Many peo­ple have asked me to be more quan­ti­ta­tive in the posts I put on this site. I’ve been asked to give more exact times, temps and amounts. My Dad and Cous­in are much bet­ter at this than I am. This is a hard thing for me. I don’t cook with recipes gen­er­al­ly. I use a recipe once and then it’s sort of com­mit­ted to mem­o­ry. I don’t use meat ther­mome­ters. I decide when a piece of meat is done based on feel and prac­tice. I don’t mea­sure things out when I am mak­ing a rub or a mari­nade. And there­in lies a prob­lem — How do I teach feel to some­one else?

For the most part I can’t. So I need to be more dili­gent in my prep work. I need to actu­al­ly find the mea­sur­ing cups and spoons that I’m pret­ty sure are in my kitchen some­where and mea­sure out my ingre­di­ents to be relayed to you through this site in a more quan­ti­ta­tive man­ner.

While for the most part I can­not teach feel there is some­thing I can teach in terms of feel and that is how to tell a steak is done with­out a meat ther­mome­ter or slic­ing into it. It is said that there are only two ways to tell if a snake is poi­so­nous in the Unit­ed States — if it’s got a rat­tle or if it’s got fangs. Find­ing out if a snake is poi­so­nous using the lat­ter method is akin to slic­ing into a steak on the grill to see if it’s cooked prop­er­ly. By the time you know it’s too late!!!

So if you are cook­ing steaks for 6 peo­ple and only have one meat ther­mome­ter how can you tell how all six steaks are cooked to the prop­er done­ness? Sim­ple. Just use the thumb method:

What is the thumb method? The thumb method is so sim­ple you will won­der how you had nev­er heard of it before. Sim­ply touch the tip of your fore­fin­ger to the tip of your thumb to make the OK sign.

Now pinch the meaty part of the thumb close to the palm and wrist:

See how spongy that is? Take your tongs and push on the top of the steak in the mid­dle (do not squeeze the steak as it will not give the same results). When a steak is as spongy as this it is rare (125–130°F/52–55°C)

Now touch the tip of your mid­dle fin­ger to the tip of your thumb:

Again, squeeze the meaty part of the thumb by the palm and wrist:

The meaty part of the thumb is a lit­tle more firm that it was when you were touch­ing your fore­fin­ger to your thumb right? A steak that is about as firm as the meaty part of your thumb here is medi­um rare (130–140°F/55–60°C)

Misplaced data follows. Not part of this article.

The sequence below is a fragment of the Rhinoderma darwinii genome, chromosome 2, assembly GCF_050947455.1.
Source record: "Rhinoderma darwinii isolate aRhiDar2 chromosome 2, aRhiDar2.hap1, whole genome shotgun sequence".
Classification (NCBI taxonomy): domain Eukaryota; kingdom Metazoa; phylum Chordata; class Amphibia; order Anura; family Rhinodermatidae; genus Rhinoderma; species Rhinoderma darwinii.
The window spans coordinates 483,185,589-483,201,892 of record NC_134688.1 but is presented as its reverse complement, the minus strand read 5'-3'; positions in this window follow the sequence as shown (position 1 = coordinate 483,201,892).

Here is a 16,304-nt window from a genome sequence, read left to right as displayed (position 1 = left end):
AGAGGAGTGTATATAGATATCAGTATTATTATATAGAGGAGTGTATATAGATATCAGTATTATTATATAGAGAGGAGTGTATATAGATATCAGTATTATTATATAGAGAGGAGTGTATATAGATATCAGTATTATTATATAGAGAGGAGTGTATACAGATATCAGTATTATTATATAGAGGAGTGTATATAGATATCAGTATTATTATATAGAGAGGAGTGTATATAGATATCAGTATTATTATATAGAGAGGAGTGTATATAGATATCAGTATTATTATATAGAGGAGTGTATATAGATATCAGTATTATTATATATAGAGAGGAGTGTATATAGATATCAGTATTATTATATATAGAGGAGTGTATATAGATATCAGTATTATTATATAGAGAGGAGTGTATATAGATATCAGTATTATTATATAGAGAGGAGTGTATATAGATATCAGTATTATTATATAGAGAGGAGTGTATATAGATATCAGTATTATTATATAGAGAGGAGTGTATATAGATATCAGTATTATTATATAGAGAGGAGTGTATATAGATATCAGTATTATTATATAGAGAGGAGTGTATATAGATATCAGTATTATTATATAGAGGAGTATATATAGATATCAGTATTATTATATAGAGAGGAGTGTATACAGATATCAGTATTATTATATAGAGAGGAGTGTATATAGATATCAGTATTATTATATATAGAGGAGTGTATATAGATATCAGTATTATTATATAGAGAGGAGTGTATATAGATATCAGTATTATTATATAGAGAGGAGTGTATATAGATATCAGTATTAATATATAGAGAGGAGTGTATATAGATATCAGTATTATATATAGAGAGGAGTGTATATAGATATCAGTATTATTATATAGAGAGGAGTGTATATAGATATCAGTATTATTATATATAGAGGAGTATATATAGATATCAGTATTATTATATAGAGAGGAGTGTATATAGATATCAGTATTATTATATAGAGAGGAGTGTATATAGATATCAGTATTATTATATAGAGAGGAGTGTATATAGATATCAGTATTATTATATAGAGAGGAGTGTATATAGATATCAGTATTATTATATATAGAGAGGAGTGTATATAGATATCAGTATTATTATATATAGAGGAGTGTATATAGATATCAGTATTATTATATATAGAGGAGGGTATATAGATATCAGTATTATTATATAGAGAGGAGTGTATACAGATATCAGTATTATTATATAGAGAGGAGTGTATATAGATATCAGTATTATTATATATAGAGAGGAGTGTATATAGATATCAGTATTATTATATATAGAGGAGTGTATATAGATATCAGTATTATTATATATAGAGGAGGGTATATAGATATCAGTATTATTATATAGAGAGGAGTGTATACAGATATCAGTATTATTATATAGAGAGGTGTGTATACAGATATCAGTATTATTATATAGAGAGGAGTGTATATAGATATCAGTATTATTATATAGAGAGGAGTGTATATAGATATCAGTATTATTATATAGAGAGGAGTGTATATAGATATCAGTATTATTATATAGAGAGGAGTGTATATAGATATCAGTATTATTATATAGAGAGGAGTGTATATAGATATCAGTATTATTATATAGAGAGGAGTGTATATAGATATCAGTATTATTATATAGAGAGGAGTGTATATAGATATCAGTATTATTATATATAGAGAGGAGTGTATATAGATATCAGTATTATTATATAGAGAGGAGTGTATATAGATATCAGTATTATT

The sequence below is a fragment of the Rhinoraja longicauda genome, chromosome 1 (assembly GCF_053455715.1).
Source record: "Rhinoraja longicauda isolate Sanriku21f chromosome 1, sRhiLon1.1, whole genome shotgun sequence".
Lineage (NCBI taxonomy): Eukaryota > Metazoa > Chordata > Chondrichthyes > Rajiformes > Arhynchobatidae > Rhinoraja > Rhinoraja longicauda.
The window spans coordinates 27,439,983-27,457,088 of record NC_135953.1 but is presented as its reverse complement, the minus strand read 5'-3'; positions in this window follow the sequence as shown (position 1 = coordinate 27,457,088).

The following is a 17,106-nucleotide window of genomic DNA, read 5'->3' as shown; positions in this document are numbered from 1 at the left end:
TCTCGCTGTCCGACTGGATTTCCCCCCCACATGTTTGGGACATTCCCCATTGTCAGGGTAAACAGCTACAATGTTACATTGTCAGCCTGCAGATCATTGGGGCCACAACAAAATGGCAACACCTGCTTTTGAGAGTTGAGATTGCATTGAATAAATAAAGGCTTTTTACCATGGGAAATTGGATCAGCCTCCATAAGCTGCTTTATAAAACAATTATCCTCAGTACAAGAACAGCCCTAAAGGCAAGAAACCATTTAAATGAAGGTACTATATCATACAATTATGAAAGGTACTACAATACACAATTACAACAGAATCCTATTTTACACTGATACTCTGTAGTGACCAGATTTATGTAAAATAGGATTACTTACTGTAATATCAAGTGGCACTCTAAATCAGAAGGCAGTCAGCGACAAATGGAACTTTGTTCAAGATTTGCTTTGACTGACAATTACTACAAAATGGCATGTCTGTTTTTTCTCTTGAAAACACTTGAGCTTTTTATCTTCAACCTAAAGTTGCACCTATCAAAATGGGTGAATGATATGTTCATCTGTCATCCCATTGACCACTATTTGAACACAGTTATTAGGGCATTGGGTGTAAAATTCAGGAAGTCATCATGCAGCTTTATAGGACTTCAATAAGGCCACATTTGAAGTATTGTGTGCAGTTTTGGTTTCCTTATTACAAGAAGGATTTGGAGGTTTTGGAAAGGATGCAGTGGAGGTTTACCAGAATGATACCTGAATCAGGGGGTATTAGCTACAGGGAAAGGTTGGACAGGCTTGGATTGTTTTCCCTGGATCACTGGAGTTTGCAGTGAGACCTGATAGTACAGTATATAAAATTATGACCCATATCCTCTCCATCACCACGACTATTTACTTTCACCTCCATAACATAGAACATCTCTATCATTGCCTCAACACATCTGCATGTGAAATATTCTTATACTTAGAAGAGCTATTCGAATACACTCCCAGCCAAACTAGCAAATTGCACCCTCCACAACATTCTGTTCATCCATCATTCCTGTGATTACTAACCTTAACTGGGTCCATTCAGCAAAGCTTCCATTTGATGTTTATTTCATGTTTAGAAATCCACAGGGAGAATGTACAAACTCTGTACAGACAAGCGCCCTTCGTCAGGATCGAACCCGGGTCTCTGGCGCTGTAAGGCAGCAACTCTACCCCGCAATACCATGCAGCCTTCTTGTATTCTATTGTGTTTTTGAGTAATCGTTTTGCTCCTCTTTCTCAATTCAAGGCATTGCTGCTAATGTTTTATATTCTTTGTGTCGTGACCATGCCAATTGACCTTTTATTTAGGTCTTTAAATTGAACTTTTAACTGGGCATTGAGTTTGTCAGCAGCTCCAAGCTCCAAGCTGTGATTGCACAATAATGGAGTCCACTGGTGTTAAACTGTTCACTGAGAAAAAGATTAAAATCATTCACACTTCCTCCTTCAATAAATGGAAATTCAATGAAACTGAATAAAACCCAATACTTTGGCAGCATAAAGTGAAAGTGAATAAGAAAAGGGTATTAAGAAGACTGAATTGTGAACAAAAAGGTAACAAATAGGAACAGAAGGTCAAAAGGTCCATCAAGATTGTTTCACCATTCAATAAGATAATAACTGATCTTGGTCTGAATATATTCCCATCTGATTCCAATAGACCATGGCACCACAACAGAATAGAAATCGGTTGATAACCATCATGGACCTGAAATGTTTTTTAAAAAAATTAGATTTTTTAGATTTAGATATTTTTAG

Now touch the tip of your ring fin­ger to the tip of your thumb and squeeze the meaty part of the thumb:

The meaty part of the thumb is a bit firmer yet again, right? That is the equiv­a­lent of a steak that is medi­um (140–150°F/60–65°C).

Now touch the pinky to the thumb and squeeze the meaty part of the thumb:

That is the equiv­a­lent to a medi­um well steak (150–155°F/65–69°C).

Since the vast major­i­ty of us are out of fin­gers at this point how do you tell if a steak is well done? For that just squeeze the sole of your shoe. When it is that con­sis­ten­cy it is well done!?!?  I’m just kid­ding for those that like theirs well done.  If the steak is grilled and rest­ed prop­er­ly it will still be juicy and deli­cious if well done.

The moral of the sto­ry: take your tongs and give the steak a lit­tle push to see how spongy or firm it is. The firmer it is the more done it is. It’s that easy.

Also, you can fol­low the Grillin Fools on their Face­book page where you can post your grillin own pic­tures or join the gen­er­al grillin con­ver­sa­tion.  Or, you can fol­low them on Twit­ter @GrillinFool

Scott Thomas

Scott Thomas

Scott Thomas, the Orig­i­nal Grillin’ Fool, was sent off to col­lege with a suit­case and a grill where he over­cooked, under­cooked and burned every piece of meat he could find. After thou­sands of fail­ures, and quite a few suc­cess­es, near­ly two decades lat­er he start­ed a web­site to show step by step, pic­ture by pic­ture, fool­proof instruc­tions on how to make great things out of doors so that oth­ers don’t have to repeat the mis­takes he’s made on the grill.
Scott Thomas

@GrillinFool­Porn abounds here. All meat, all the time!
From band saw to plate! What a wicked fla­vor crust on this bad boy! . Video shot by @executivechef.cihan . You rea…… — 35 mins ago
Scott Thomas

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This might just be the most bril­liant idea (if it works…), will give a try and report next time around.


Amaz­ing, I’m cook­ing up some new York strips tonight and will def try this!! I love your site, I had always cut into steaks to see how cooked they are and nev­er knew this was a big mis­take. Thanks for the tips and pic­tures, your site is now saved to my favorites!!


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